The information in this post is provided by Michael Haskins
It can be very difficult to watch a child suffering with asthma or allergies. But, thankfully, there are many things you can do to help your son or daughter with these conditions so that he or she can breathe easier and be able to enjoy life rather than feeling restricted from enjoying all of the activities that other kids enjoy.
Continue reading for a few helpful tips that will help you take the right steps towards making the air inside your home more pure and less likely to trigger an asthma attack or allergic reaction in your child.
Start in the Bedroom
The bedroom is the one room in your entire house where your child spends the most time, so it makes perfect sense to start there when it comes to eliminating potential allergens and asthma triggers. The most important seasons of the year for making the air in your child’s room as pure as possible are the fall and the winter, though it’s important to follow the tips below throughout the year to ensure the best results.
Choose Hardwood Floors: Carpets and rugs can harbor a variety of allergens, including dust mites. And they’re also composed of materials and chemicals that leach into the environment without you even releasing it because they’re odorless. These gases are detrimental to everyone’s health, but are even more difficult on the body of a child who suffers with asthma or allergies. Therefore, stick with hypoallergenic or natural fibers if you insist on having carpeting and rugs in your child’s bedroom, or get rid of it all and opt for hardwood floors instead.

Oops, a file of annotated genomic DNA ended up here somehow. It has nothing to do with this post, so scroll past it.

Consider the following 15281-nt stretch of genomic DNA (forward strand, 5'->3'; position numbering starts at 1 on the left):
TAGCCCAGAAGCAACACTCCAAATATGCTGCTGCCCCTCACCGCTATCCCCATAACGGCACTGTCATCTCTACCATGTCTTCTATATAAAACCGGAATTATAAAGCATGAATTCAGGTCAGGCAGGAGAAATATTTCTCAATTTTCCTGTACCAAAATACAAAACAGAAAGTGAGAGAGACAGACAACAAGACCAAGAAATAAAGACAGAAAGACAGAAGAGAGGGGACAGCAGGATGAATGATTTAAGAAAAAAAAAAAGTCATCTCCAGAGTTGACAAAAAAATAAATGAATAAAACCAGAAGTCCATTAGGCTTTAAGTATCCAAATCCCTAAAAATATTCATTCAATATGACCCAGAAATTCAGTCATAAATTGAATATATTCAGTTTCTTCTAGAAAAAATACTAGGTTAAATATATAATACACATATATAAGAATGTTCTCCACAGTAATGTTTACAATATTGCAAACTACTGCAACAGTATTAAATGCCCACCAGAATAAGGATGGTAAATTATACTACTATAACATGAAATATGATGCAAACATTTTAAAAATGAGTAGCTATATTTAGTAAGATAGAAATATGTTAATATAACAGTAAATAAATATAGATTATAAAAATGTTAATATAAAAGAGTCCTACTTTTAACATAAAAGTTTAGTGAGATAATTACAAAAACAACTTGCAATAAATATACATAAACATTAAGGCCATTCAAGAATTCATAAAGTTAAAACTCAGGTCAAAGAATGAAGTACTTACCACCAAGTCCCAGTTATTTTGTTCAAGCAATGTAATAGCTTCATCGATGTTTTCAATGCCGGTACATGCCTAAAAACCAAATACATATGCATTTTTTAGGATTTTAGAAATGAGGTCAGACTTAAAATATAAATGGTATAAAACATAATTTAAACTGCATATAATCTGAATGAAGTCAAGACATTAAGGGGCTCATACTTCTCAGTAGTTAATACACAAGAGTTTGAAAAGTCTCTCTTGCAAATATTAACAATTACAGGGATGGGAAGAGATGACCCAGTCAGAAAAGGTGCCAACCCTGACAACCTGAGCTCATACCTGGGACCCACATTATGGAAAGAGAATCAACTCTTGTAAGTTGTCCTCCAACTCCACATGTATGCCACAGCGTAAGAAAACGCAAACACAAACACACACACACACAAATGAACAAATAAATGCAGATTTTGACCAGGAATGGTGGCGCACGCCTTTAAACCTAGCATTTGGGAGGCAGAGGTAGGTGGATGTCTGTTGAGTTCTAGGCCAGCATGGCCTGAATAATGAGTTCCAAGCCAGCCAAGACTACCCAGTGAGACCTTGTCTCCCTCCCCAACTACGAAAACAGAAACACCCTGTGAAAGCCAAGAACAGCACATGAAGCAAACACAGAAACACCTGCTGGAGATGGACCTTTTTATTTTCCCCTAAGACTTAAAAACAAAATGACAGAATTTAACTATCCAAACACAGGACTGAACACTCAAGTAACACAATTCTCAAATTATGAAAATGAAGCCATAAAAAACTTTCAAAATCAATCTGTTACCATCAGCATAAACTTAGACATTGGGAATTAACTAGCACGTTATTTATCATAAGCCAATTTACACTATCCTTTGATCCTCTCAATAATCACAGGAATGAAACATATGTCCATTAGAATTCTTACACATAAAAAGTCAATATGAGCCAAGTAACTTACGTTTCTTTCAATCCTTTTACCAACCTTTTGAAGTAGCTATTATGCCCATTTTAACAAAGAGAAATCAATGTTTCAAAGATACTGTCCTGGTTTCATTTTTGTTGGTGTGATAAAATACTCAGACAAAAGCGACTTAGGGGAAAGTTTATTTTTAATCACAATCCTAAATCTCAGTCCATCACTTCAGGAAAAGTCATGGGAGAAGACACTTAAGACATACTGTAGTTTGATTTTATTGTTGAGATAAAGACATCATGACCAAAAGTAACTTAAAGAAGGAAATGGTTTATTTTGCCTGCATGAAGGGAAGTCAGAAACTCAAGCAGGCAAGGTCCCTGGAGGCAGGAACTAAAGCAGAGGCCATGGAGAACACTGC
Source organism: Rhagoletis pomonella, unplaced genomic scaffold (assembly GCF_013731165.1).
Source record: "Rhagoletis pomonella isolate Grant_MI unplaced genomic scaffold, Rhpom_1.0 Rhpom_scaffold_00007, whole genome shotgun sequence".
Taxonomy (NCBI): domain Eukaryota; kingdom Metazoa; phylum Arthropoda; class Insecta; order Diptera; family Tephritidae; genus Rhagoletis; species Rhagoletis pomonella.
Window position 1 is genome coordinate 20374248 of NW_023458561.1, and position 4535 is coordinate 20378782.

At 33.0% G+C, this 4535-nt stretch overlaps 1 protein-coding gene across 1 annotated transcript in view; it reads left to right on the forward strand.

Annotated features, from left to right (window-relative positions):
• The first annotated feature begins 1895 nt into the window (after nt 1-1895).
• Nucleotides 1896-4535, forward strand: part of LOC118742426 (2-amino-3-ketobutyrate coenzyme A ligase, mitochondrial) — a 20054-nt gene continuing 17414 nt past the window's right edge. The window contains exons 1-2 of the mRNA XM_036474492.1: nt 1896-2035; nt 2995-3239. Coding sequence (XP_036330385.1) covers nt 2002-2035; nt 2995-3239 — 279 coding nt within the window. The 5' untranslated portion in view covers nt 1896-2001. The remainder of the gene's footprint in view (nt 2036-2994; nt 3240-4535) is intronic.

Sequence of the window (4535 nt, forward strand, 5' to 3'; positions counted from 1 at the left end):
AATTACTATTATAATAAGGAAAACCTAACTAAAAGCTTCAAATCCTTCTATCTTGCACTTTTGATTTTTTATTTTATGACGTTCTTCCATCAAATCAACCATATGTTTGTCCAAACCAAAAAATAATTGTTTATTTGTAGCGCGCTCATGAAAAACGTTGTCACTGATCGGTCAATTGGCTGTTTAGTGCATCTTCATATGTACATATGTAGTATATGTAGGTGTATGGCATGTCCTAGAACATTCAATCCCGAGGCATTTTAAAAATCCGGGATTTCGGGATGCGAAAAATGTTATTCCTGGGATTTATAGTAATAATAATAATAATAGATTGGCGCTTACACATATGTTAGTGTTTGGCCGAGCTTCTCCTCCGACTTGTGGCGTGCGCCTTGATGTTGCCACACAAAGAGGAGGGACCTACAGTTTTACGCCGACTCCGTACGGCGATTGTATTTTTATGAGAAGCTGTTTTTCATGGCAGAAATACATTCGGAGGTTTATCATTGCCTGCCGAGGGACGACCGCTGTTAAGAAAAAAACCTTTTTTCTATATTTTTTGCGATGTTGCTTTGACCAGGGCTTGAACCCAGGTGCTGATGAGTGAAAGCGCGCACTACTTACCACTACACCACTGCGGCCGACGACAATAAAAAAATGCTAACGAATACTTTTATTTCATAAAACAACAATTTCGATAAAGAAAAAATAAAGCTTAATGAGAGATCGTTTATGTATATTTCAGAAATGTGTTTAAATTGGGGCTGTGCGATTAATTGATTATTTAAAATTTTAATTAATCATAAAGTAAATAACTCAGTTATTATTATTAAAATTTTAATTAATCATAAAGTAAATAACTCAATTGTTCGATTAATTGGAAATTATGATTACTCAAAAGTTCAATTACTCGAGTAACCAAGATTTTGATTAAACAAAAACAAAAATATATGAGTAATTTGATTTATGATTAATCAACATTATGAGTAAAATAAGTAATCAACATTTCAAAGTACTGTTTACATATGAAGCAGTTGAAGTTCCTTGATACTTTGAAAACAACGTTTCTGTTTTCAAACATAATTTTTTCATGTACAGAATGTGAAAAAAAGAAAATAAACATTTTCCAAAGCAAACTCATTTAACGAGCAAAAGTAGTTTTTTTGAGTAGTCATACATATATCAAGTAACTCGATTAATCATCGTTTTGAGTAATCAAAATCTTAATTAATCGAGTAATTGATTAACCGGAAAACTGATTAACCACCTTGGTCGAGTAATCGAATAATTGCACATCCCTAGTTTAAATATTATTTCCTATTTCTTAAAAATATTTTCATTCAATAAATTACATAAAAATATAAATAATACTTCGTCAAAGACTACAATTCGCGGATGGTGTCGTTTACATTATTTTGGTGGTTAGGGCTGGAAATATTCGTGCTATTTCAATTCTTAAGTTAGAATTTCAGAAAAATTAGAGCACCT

Clean Weekly: To keep your floors clean, vacuum them multiple times per week, if not daily, and mop them once a week. You should also make it a habit of dusting your child’s room every few days to make sure dust doesn’t accumulate on surfaces. Every few months, you can even wash or vacuum the walls to remove allergens.
Never Go with Curtains: Instead of fabric curtains that can harbor a host of allergens and be detrimental to a child’s health if he or she suffers with asthma or allergies, stick with plastic vertical blinds that are easier to keep clean.
Use Low-VOC Paints: The paint that you use throughout your home can cause volatile organic compounds to leach out into the environment for years after you paint your walls. Therefore, opt to use low-VOC or zero-VOC paints from trustworthy brands. These will have little to no odor as you apply the paint and they won’t contain any of the high amounts of VOCs that other paints contain.
Bedding: Finally, when it comes to bedding materials, always shop for products that are certified for those who suffer with asthma and allergies. These items are designed to keep dust mites out. Plus, they’re made using materials that don’t contain the same chemicals that are irritants to those who suffer from respiratory conditions. Making sure you regularly wash the bedding is also important.
Use Air Filters
With the right air filters, such as the Honeywell furnace filter and high quality air conditioning filters, you can rest assured that you won’t be promoting the circulation of everything from mold and pet dander to smog and dust throughout your home. Getting rid of these allergens can make a dramatic difference in how well your child can breathe, as well as in the number of attacks that occur throughout the year.
There are also many air filter units that are quite small and can fit right in your child’s bedroom. Make sure you purchase one that’s quiet so it won’t disturb your child, especially as he or she sleeps. But a product like this will continually filter the air, removing impurities and letting only clean air into the environment.
Be Aware of Common Allergens
Being aware of what triggers your child’s allergic reactions or asthma attacks is another component in reducing the risk of these ailments occurring. In the spring and summer seasons, for example, keep your child indoors during the evening, when pollen levels are at their highest. But in the latter part of the summer and early fall, the pollen is highest in the morning. Days that are sunny and windy are also difficult for those with respiratory problems.